Snoqualmie Falls, brewing up beer and history
May 6, 2011 - 8:42 AM--by Kendall Jones, Washington Beer Blog--
This is as much a history lesson as it is the introduction of a new beer. Snoqualmie Falls Brewing Plant 1 Powerhouse IPA is out there. Very soon (if not already) you will find it on shelves at grocery stores and bottleshops, and also on tap at bars around the area. Most local beer-lovers are familiar with Avalanche and Spring Fever, the winter and spring seasonal offerings from Snoqualmie Falls. The release of Plant 1 Powerhouse IPA is part of a plan at Snoqualmie Fall Brewing to introduce an additional two seasonal beers each year.
Snoqualmie Falls Plant 1 Powerhouse IPA is the first summer seasonal. Each summer Snoqualmie Falls Brewing will create a new beer and name it after something of historic significance to the town of Snoqualmie and the surrounding area. Often thought of as a scenic tourist opportunity, Snoqualmie Falls (the waterfall) and its two powerhouses have provided electricity to the region for over 100 years. Show of hands: who knew that? Like I said, this is a history lesson.
An Engineering Marvel
As a Seattle native, I have always known about the powerhouses at Snoqualmie Falls, but did not know about their historic significance until a few months ago when I watched a PBS special about the construction of the Plant 1 Powerhouse.
Built in 1898, it was an engineering marvel of its time. As construction of the Plant 1 Powerhouse was underway, really smart and important people paid very close attention to what was happening at Snoqualmie Falls. Some of the best engineering minds of the day contributed to its construction. Plant 1 operates at the base of the falls, embedded in rock 270 feet below the surface. Perhaps even more significant than its place in hydro-electric history is its place in Seattle history. They built Plant 1 to fuel the continuing industrialization of a young Seattle.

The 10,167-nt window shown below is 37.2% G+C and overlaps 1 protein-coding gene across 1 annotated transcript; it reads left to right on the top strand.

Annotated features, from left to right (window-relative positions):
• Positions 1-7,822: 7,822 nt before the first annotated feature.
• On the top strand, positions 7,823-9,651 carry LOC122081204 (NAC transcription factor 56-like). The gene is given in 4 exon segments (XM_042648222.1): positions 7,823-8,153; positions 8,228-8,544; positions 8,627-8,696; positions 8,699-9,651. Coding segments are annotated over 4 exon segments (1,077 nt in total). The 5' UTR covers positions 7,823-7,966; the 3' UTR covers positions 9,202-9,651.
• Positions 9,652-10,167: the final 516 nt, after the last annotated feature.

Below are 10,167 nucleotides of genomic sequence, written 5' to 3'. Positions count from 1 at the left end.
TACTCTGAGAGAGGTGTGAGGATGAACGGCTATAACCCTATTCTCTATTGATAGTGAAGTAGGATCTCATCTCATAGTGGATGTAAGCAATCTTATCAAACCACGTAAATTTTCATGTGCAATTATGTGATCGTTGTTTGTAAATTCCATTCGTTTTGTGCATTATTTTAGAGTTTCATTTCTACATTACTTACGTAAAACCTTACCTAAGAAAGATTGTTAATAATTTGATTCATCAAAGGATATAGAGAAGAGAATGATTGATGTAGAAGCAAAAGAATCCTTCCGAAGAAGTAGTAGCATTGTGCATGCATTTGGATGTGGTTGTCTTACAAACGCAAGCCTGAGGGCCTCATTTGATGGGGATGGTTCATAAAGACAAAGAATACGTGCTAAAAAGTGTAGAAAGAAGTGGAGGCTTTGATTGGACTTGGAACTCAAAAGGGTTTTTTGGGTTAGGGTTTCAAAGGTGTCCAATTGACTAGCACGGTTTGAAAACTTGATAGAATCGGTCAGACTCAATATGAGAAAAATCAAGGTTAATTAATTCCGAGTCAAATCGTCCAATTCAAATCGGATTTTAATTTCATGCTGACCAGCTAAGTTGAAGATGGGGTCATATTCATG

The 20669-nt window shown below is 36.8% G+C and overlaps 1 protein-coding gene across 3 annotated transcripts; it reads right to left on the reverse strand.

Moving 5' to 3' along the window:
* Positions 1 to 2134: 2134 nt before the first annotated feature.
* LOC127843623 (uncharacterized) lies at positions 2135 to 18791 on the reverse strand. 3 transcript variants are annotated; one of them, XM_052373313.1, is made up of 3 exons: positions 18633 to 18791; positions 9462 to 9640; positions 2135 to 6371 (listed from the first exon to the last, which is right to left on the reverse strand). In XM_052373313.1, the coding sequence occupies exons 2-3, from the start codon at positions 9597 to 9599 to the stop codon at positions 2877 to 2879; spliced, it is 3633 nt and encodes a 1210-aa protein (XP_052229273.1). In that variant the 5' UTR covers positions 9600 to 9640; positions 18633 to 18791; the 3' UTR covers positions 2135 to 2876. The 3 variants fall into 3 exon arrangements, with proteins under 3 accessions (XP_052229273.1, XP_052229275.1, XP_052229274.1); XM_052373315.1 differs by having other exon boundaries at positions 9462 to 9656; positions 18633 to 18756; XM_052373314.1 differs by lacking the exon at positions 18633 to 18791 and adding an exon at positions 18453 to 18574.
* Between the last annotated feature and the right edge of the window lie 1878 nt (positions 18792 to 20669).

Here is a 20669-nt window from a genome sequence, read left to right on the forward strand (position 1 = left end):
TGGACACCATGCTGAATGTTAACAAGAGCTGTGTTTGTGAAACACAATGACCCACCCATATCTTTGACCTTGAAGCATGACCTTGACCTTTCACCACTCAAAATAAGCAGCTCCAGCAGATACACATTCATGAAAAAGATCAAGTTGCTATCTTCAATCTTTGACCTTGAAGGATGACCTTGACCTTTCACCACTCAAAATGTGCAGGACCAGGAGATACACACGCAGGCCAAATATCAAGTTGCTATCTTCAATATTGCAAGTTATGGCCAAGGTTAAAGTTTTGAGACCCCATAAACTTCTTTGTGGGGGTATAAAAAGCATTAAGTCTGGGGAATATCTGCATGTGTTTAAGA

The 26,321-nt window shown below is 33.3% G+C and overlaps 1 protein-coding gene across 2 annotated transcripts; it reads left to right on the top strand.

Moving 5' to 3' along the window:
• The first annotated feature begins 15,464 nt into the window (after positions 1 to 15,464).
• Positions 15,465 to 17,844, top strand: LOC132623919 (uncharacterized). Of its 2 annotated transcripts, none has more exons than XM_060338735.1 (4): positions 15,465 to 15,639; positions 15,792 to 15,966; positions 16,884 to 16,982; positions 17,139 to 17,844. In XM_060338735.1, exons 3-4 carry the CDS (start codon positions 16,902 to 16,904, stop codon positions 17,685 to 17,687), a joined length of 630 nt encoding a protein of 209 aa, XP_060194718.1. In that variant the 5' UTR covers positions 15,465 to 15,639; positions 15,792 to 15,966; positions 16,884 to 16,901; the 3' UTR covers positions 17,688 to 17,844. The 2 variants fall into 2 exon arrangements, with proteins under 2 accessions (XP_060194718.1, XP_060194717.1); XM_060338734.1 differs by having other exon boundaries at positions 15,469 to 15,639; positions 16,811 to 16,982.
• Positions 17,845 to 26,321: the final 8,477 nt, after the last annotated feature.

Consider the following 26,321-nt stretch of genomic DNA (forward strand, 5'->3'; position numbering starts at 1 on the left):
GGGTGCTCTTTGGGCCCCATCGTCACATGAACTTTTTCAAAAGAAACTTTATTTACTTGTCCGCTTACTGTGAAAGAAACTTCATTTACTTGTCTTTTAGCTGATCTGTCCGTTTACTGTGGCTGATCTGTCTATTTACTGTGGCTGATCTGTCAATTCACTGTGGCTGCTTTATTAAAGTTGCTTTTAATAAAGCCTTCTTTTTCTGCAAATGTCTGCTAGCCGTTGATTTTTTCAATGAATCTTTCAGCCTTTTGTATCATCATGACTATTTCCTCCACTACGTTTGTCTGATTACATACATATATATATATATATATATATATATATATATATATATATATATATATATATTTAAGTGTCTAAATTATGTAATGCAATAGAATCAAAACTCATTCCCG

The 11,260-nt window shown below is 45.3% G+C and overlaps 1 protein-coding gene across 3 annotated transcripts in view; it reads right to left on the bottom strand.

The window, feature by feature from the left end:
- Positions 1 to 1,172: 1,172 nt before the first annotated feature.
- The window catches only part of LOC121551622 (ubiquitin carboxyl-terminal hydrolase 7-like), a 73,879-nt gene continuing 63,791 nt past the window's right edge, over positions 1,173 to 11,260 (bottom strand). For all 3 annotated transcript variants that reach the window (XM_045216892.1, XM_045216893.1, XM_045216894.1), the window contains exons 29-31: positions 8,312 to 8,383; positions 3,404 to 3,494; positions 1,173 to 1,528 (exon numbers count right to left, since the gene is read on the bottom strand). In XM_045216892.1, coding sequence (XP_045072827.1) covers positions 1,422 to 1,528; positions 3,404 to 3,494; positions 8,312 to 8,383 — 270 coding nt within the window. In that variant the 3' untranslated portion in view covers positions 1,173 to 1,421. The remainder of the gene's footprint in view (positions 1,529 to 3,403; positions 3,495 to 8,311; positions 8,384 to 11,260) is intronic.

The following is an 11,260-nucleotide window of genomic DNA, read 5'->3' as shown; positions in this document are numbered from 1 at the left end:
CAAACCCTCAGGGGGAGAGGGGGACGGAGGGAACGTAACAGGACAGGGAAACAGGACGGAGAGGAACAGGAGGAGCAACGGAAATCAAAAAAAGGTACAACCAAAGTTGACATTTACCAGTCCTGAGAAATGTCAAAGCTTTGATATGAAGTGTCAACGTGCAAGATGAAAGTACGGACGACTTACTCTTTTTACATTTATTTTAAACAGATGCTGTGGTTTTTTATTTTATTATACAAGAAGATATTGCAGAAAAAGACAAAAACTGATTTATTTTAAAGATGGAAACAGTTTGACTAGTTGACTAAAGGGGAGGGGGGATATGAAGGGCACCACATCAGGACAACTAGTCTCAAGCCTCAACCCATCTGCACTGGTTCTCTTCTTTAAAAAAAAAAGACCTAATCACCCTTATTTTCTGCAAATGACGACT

Who knows what Snoqualmie Falls Brewing will name the summer beer next year? Presumably it will provide another interesting history lesson. Maybe they’ll go with something less scholarly and more cheeky, like Twin Peaks Pale Ale or Log Lady Lager.
About the Beer
By design, I do not typically concern myself with reviewing beers. That is, I do not provide a thumbs-up or thumbs-down review. I believe that every beer has its virtue and ultimately its goodness depends on your own opinion. I don’t want to break that tradition, so I will describe Plant 1 Powerhouse IPA by comparing it to Snoqualmie Falls Wildcat IPA, the brewery’s regular IPA offering and one of my personal favorite IPAs. Plant 1 Powerhouse IPA has a bigger malt backbone: less dry, more sweet. While significant, the aromatic hop character is perhaps not as joyfully overwhelming as that of the Wildcat IPA. That is, it doesn’t jump out of the gym but it’s got plenty of hops. If you are familiar with Rande Reed (Brewmaster at Snoqualmie Falls) and the beers he brews, you will not be surprised to discover that Plant 1 Powerhouse IPA is very well balanced.
Find Plant 1 Powerhouse IPA and give it a try. Personally, I think that in order to fully appreciate a draft beer, you need to sample at least 16 ounces of it. For bottled beer, 22 ounces usually suffices.
I should also point out that Snoqualmie Falls Plant 1 Powerhouse IPA (with a different name) will be the year-round house beer at the North Bend Bar and Grill. That makes me very happy because the North Bend Bar and Grill is one of our favorite places to stop when heading back down the mountain.
The Other New Seasonal Beer
The other new seasonal beer will be an autumnal release. Last year’s Triskaidekaphobia was the an anniversary beer brewed in the fall to celebrate the brewery's thirteenth birthday. Eric Carels of Snoqualmie Falls Brewing tells me that moving forward the autumn beers will continue to relate in some way to the brewery’s anniversary.